The Sprague Project
-- A Genealogical Database of Over 451,000 Individuals --
- Celebrating our twenty-third year on the Internet -

Please note: At noon, E.S.T., on Sunday, December 15, 2019, we will be updating our database. During this time, you will be unable to do searches, view individuals, etc. The update should take from one to two hours. We are adding 1,308 individuals.

Updated on 21 November 2019

Richard E. (Dick) Weber, Developer
Albert Arnold Sprague, IV, Webmaster

The Sprague Mill, Upwey, England
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Histories


Matches 1 to 6 of 6     » Thumbnails Only

   

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1
A history for Canadian immigrants quarantined at Grosse Óle, Quebec.
A history for Canadian immigrants quarantined at Grosse Óle, Quebec.
 
 
2
An overview of the origins of the Home Children sent to Canada.
An overview of the origins of the Home Children sent to Canada.
 
 
3
Slavery and the Sprague Family
Slavery and the Sprague Family
Although it is distasteful to think of our Sprague ancestors being involved with enslavement of Native American and African-born people, it is a fact that they were. Dick Weber, the Sprague Database compiler, offers what has been found recently about Sprague involvement with slavery. He asks that those who are interested in the subject read the linked paper. If you have additional information about slaves kept by Sprague ancestors, or any other Sprague connection with slavery, please send in the information. It could be helpful to descendants of slaves researching their family lines.  
 
4
Sprague, Albert Arnold and Nancy Ann Atwood celebrate their golden wedding.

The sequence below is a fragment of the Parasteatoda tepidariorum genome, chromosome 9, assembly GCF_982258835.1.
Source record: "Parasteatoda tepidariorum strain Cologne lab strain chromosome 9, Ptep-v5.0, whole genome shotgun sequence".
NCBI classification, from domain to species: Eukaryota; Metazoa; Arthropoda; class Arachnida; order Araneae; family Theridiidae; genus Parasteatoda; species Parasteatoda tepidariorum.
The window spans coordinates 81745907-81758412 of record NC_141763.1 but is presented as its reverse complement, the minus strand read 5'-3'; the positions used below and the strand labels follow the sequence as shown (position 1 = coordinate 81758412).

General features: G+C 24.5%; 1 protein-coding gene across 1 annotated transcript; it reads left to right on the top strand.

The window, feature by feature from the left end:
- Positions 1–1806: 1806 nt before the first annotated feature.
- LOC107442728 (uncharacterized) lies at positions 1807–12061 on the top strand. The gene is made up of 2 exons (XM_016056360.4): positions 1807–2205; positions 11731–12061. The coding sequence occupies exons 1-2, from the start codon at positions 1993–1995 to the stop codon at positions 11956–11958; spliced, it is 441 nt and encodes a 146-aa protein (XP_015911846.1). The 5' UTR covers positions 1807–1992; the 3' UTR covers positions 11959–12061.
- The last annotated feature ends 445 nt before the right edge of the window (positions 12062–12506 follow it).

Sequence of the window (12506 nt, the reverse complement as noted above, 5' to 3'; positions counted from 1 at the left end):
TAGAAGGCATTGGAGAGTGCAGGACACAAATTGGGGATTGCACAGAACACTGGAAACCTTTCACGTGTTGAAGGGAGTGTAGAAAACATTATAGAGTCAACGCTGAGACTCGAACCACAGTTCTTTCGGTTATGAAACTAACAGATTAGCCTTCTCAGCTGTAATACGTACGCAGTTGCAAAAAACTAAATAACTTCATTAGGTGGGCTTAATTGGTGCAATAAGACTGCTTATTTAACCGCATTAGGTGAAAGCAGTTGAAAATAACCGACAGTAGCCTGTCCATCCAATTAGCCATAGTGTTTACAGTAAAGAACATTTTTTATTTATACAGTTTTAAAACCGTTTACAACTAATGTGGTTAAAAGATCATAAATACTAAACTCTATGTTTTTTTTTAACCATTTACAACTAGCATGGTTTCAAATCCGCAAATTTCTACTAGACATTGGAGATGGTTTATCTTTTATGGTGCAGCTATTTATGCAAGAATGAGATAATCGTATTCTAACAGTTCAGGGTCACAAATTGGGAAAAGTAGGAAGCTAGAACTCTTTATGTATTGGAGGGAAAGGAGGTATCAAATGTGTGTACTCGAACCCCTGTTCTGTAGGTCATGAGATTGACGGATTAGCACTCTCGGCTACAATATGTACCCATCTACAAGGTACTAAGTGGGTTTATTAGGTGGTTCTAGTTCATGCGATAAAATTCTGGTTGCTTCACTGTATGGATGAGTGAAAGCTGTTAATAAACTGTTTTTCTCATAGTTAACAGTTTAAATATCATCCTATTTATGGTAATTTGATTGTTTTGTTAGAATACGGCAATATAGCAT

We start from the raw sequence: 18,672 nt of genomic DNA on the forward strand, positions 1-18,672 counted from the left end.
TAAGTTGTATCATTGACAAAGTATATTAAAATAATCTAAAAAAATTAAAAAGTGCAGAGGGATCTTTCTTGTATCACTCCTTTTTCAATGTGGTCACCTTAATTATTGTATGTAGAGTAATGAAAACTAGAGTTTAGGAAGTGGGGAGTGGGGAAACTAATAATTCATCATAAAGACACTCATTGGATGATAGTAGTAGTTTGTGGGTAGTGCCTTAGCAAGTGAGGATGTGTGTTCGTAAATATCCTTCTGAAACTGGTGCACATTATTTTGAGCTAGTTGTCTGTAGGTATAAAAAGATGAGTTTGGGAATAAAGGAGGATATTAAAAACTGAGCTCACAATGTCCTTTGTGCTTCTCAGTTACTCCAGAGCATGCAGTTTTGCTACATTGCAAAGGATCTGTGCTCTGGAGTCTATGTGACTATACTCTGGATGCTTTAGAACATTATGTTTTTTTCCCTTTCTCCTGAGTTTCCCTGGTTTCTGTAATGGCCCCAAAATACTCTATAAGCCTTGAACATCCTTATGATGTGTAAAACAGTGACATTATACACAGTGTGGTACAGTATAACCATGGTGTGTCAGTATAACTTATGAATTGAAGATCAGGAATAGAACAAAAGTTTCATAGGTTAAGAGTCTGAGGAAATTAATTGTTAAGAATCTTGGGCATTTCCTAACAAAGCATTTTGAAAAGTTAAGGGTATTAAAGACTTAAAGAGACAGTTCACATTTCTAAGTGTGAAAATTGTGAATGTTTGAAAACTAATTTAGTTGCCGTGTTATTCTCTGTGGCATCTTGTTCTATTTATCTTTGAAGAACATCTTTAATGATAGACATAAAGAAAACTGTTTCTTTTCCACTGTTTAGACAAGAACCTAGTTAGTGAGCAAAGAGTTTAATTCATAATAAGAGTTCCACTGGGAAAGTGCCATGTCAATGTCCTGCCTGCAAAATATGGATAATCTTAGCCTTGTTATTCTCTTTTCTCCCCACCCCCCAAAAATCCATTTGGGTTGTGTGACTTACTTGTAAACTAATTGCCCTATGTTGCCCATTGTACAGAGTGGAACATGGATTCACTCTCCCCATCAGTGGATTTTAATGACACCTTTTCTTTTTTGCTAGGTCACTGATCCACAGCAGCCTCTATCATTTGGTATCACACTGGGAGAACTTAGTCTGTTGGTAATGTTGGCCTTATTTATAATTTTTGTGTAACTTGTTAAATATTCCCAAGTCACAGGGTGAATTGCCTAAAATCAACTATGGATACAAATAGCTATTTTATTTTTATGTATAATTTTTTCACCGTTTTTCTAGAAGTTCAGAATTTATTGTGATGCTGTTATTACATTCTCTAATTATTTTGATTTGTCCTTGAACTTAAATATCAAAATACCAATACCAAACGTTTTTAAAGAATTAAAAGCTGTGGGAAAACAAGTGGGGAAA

Sprague, Albert Arnold and Nancy Ann Atwood celebrate their golden wedding.
 
 
5
Sprague, Winona Azalia and husband, Dr. Blinn A Harris, at the time of their wedding on 2 June 1901, taken from a scrap book of newspaper, articles on file with the Chenango County Historian's Office. The paper was dated 1901.
Sprague, Winona Azalia and husband, Dr. Blinn A Harris, at the time of their wedding on 2 June 1901, taken from a scrap book of newspaper, articles on file with the Chenango County Historian's Office. The paper was dated 1901.
 
 
6
TERRIBLE DISASTER AT SEA.
TERRIBLE DISASTER AT SEA.
Cummings, George (1824-1904) and wife, Sprague, Margaret Potter (1828-1897) were two of fifteen survivors of the disaster described as follows: TERRIBLE DISASTER AT SEA: The Golden Light was struck by lightning.

TERRIBLE DISASTER AT SEA.--The ship Shand, Christie, from Calcutta, Dec. 5th, arrived at this port, yesterday. She brought three passengers and a part of the crew of the clipper ship Golden Light, which sailed from this port Feb. 12th, for San Francisco. On the night of the 22d Feb., in lat. 22 23 N., long. 47 49 W., the Golden Light was struck by lightning. All hands were driven to the boats, numbering, passengers and crew, 35 persons. The ship was shortly afterwards enveloped in flames, and burnt to the water.
The boars, five in number, were abundantly supplied with provisions and water. One boat was missing on the morning of the 24th, and another parted company on the 4th night after leaving the ship. After five days experience in the open boats, the remaining three boats were picked up by the ship Shand, as above. The Captain and crew treated the unfortunates in the most hospitable manner.
Fifteen out of the 35, are only known to have been saved. The following is a list of passengers picked up: Mrs. H. E. Ford, Yarmouth, Me.; Mrs. E. S. Merrill, Gardiner, ME--Mr. and Mrs. Cummings, do., Mr. E. P. Dodge, Salem; Mr. Nathan Simonds, Lincoln.
The Golden Light belonged to the Windsor Line, and was owned by James Hutchins, of this city. The value of the ship and her cargo is about $300,000 which is fully insured, and mostly in this city. It was her first trip--having been out twelve days; she registered ... ... 1140 tons. It is supposed that fifteen persons must have perished by the perils of the sea.--[Boston Mail.} 
 



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